National Aeronautics and Space Administration (NASA) has confirmed the fate of Comet ISON - it is gone. The 2013 Comet ISON, dubbed as the "Comet of the Century," was not able to survive its closest flyby with the Sun last November 28.
"Though the exact time of ISON's death is uncertain it does appear to be no more. All that is left is a cloud of debris without a nucleus," Alex Young of the NASA Goddard Space Flight Center stated to AFP through an email on Tuesday.
Credit: YouTube.com/NASA Goddard
According to the ABC Science report, Comet ISON was expected to go through the temperature of 2700 Celsius and predicted to lose three million tons of mass per second while making its close travel around the Sun. Some astronomers predicted as well that the comet will not survive the solar flyby while others hope that the space object has the capability to endure the heat.
Even though Comet ISON vanished, scientists will still remember its journey across the solar system. "Never one to follow convention, ISON lived a dynamic and unpredictable life, alternating between periods of quiet reflection and violent outburst. Survived by approximately several trillion siblings, Comet ISON leaves behind an unprecedented legacy for astronomers, and the eternal gratitude of an enthralled global audience," scientist Karl Battams of the Naval Research Laboratory wrote on his brief obituary for Comet ISON.
Dean Pesnell, the project scientist at NASA's Solar Dynamics, claims there are still some things to be learned from Comet ISON's remains. "It's a dead comet, and we don't get a lot of those. Even as it moves away, people are still trying to look at it and see if there's still something there," Dean Pesnell stated in the ABC News report.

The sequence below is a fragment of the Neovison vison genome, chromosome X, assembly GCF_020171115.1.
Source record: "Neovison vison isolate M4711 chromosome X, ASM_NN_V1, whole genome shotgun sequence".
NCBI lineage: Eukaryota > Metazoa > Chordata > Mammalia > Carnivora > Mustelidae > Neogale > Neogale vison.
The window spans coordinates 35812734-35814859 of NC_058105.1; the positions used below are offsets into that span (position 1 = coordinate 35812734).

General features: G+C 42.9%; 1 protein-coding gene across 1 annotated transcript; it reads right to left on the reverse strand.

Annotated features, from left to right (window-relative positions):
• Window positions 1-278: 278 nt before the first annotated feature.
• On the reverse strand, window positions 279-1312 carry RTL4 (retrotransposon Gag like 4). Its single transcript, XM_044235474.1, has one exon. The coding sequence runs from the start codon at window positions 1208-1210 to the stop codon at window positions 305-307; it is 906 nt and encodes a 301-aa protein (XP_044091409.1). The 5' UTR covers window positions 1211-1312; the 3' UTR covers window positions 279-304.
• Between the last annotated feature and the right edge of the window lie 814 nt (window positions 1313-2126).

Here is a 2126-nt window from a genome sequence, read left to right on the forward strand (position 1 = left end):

The scientist further shared: "There was a bright knot of material moving away from the sun. But people had to wait another day before they saw that it wasn't growing a new tail." Unfortunately, Comet ISON fell apart.
According to Mr Pesnell, Comet ISON is not a "big chunk of material" anymore but a "bunch of pieces slowly drifting apart from each other." Despite the comet's current status, the project scientist claims the remains can still provide valuable data. "People will be getting spectra from that knot of material. Those spectra can tell us what [the comet] is made out of," Mr Pesnell stated.
More Articles to Read:
2013 Comet ISON: Science Channel to Have Exclusive Documentary on Comet ISON's Trip Across the Solar System - [READ]
2013 Comet ISON: 'Comet of the Century' Showing Signs of Survival After Closest Approach to the Sun? - [READ]
2013 Comet ISON: Watch NASA STEREO-A Spacecraft's Captured Video on Comet ISON, 'Comet of the Century' Tails Shown in Hyper Suprime-Cam Photo - [READ]